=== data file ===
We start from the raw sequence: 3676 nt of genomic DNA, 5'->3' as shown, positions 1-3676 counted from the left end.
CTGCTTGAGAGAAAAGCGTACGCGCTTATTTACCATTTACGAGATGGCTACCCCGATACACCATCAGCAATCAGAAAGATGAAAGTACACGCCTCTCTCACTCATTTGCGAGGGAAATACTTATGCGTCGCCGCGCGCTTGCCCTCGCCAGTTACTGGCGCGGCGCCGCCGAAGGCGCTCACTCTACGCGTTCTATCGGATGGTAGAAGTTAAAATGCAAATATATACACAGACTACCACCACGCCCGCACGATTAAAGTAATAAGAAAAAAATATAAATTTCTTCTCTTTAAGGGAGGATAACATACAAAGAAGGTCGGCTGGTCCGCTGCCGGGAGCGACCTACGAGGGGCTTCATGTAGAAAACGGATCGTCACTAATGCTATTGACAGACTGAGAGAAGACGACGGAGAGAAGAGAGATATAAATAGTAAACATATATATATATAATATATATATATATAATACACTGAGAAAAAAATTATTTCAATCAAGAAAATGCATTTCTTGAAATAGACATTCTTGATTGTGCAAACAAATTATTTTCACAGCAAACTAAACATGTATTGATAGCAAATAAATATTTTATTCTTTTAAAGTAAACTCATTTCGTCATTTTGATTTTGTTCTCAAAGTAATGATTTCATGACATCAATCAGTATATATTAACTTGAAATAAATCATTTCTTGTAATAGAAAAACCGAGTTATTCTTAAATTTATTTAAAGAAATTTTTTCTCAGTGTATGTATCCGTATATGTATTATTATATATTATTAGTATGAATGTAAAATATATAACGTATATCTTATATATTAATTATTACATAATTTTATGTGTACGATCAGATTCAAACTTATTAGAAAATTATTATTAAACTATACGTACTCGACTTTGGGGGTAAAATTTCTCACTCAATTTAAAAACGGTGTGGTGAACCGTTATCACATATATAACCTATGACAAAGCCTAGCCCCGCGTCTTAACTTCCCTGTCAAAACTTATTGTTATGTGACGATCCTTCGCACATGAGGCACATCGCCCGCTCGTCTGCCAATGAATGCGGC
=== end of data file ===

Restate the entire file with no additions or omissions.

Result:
We start from the raw sequence: 3676 nt of genomic DNA, 5'->3' as shown, positions 1-3676 counted from the left end.
CTGCTTGAGAGAAAAGCGTACGCGCTTATTTACCATTTACGAGATGGCTACCCCGATACACCATCAGCAATCAGAAAGATGAAAGTACACGCCTCTCTCACTCATTTGCGAGGGAAATACTTATGCGTCGCCGCGCGCTTGCCCTCGCCAGTTACTGGCGCGGCGCCGCCGAAGGCGCTCACTCTACGCGTTCTATCGGATGGTAGAAGTTAAAATGCAAATATATACACAGACTACCACCACGCCCGCACGATTAAAGTAATAAGAAAAAAATATAAATTTCTTCTCTTTAAGGGAGGATAACATACAAAGAAGGTCGGCTGGTCCGCTGCCGGGAGCGACCTACGAGGGGCTTCATGTAGAAAACGGATCGTCACTAATGCTATTGACAGACTGAGAGAAGACGACGGAGAGAAGAGAGATATAAATAGTAAACATATATATATATAATATATATATATATAATACACTGAGAAAAAAATTATTTCAATCAAGAAAATGCATTTCTTGAAATAGACATTCTTGATTGTGCAAACAAATTATTTTCACAGCAAACTAAACATGTATTGATAGCAAATAAATATTTTATTCTTTTAAAGTAAACTCATTTCGTCATTTTGATTTTGTTCTCAAAGTAATGATTTCATGACATCAATCAGTATATATTAACTTGAAATAAATCATTTCTTGTAATAGAAAAACCGAGTTATTCTTAAATTTATTTAAAGAAATTTTTTCTCAGTGTATGTATCCGTATATGTATTATTATATATTATTAGTATGAATGTAAAATATATAACGTATATCTTATATATTAATTATTACATAATTTTATGTGTACGATCAGATTCAAACTTATTAGAAAATTATTATTAAACTATACGTACTCGACTTTGGGGGTAAAATTTCTCACTCAATTTAAAAACGGTGTGGTGAACCGTTATCACATATATAACCTATGACAAAGCCTAGCCCCGCGTCTTAACTTCCCTGTCAAAACTTATTGTTATGTGACGATCCTTCGCACATGAGGCACATCGCCCGCTCGTCTGCCAATGAATGCGGC